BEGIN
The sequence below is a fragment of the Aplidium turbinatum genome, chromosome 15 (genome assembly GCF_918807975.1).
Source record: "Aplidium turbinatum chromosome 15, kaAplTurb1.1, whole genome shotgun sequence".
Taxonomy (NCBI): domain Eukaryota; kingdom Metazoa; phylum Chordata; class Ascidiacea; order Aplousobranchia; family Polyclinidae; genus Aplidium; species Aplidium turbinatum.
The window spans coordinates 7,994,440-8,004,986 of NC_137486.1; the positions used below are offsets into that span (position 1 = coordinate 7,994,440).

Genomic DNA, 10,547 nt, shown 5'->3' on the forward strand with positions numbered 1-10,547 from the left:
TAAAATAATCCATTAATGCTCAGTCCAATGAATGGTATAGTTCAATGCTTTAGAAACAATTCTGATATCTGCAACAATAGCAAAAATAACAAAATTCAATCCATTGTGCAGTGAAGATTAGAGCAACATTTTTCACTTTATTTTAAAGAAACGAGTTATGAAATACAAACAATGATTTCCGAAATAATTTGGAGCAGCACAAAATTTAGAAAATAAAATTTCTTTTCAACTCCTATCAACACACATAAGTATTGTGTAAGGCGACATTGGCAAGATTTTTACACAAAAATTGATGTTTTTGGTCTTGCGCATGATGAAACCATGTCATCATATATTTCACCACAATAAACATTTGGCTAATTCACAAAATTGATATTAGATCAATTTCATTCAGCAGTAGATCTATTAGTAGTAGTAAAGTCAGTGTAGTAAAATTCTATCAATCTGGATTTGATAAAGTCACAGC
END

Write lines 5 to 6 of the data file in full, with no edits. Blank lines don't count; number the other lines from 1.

Genomic DNA, 10,547 nt, shown 5'->3' on the forward strand with positions numbered 1-10,547 from the left:
TAAAATAATCCATTAATGCTCAGTCCAATGAATGGTATAGTTCAATGCTTTAGAAACAATTCTGATATCTGCAACAATAGCAAAAATAACAAAATTCAATCCATTGTGCAGTGAAGATTAGAGCAACATTTTTCACTTTATTTTAAAGAAACGAGTTATGAAATACAAACAATGATTTCCGAAATAATTTGGAGCAGCACAAAATTTAGAAAATAAAATTTCTTTTCAACTCCTATCAACACACATAAGTATTGTGTAAGGCGACATTGGCAAGATTTTTACACAAAAATTGATGTTTTTGGTCTTGCGCATGATGAAACCATGTCATCATATATTTCACCACAATAAACATTTGGCTAATTCACAAAATTGATATTAGATCAATTTCATTCAGCAGTAGATCTATTAGTAGTAGTAAAGTCAGTGTAGTAAAATTCTATCAATCTGGATTTGATAAAGTCACAGC